Slow
By Slaimus on 2/13/08, Rating: 0
RE: Slow
By quickk on 2/13/2008 7:45:27 PM , Rating: 2
quote:
Class 6 memory card would have speeds of over 6 MB/sec


quote:
Panasonic's RP-SDV32GU1K 32GB SDHC card boasts maximum data transfer rates of up to 20 MB/sec under optimal conditions


RE: Slow
By mikeyD95125 on 2/13/2008 7:50:03 PM , Rating: 2
6MB/s and up.

The extra speed is very useful for shooting long bursts.


RE: Slow
By PrinceGaz on 2/13/2008 10:20:49 PM , Rating: 2
Class 6 is the highest official SDHC speed. They do really need to add some new classes: a scale like 8, 12, 16, 24, 32 etc would make sense.


RE: Slow
By melgross on 2/14/2008 9:16:40 AM , Rating: 2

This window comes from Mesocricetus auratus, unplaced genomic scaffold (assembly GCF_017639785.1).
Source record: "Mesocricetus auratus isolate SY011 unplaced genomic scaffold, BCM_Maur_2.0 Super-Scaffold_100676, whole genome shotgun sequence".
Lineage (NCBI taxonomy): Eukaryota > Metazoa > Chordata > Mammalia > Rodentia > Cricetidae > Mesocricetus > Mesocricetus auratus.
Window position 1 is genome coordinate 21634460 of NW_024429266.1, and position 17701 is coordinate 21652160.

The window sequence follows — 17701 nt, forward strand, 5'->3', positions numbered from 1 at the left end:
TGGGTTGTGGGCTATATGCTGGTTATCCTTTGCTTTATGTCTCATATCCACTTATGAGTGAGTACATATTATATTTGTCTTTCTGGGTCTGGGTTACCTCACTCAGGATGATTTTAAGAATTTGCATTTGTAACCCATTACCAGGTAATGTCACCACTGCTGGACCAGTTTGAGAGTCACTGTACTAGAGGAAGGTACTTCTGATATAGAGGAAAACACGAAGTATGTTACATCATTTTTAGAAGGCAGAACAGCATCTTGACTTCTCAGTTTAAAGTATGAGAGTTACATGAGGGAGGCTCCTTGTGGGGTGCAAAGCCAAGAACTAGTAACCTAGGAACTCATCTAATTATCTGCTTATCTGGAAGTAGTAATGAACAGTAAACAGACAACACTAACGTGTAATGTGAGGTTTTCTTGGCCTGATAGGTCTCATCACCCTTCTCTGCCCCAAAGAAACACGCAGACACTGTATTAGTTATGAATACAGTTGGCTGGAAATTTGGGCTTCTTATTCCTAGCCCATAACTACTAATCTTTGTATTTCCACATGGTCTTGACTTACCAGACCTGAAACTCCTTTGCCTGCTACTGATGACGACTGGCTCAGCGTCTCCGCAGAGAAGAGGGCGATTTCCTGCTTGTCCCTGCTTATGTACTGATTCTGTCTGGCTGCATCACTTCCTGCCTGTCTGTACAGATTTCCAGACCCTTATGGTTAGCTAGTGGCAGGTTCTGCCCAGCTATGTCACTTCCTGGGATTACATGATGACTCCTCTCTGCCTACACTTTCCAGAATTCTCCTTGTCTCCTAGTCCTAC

Re-read the article, or read it through for the first time.


Hmmm,
By Clauzii on 2/13/2008 5:22:11 PM , Rating: 2
Maybe for a hundred..




RE: Hmmm,
By mindless1 on 2/14/2008 5:36:01 AM , Rating: 3
and that may be about what it costs in 12 months considering the recent density doubling certain players have attained along with associated speed increases.

What I don't understand is the race for speed using SD cards. Any serious professional shouldn't be buying equipment that uses SD cards at all when CF is superior in every important way except the fraction of an inch cubic space it takes over SD.


PRO photographers?
By DeepBlue1975 on 2/14/2008 8:40:22 AM , Rating: 3
I don't think so.
Fastest CF cards have much higher speeds than these, and for a pro shooting RAW in burst mode, 10mb / sec won't cut it to get near the 3fps most pro DSLRs out there can yield continuously.
So you could basically loose shots because of the memory card's poor speed.